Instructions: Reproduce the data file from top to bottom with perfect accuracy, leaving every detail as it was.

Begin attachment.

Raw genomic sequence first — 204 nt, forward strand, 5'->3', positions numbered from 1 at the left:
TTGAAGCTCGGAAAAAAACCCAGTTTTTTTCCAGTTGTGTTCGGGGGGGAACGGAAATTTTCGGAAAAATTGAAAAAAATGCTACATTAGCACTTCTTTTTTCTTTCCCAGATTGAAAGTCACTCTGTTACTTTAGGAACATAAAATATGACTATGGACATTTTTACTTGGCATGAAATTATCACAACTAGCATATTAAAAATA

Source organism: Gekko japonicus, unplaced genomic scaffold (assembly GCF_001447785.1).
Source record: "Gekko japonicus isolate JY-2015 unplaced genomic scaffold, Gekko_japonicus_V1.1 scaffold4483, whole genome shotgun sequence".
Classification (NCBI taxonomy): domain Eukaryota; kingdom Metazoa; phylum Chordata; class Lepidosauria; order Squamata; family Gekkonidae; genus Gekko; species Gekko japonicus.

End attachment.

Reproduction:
Raw genomic sequence first — 204 nt, forward strand, 5'->3', positions numbered from 1 at the left:
TTGAAGCTCGGAAAAAAACCCAGTTTTTTTCCAGTTGTGTTCGGGGGGGAACGGAAATTTTCGGAAAAATTGAAAAAAATGCTACATTAGCACTTCTTTTTTCTTTCCCAGATTGAAAGTCACTCTGTTACTTTAGGAACATAAAATATGACTATGGACATTTTTACTTGGCATGAAATTATCACAACTAGCATATTAAAAATA

Source organism: Gekko japonicus, unplaced genomic scaffold (assembly GCF_001447785.1).
Source record: "Gekko japonicus isolate JY-2015 unplaced genomic scaffold, Gekko_japonicus_V1.1 scaffold4483, whole genome shotgun sequence".
Classification (NCBI taxonomy): domain Eukaryota; kingdom Metazoa; phylum Chordata; class Lepidosauria; order Squamata; family Gekkonidae; genus Gekko; species Gekko japonicus.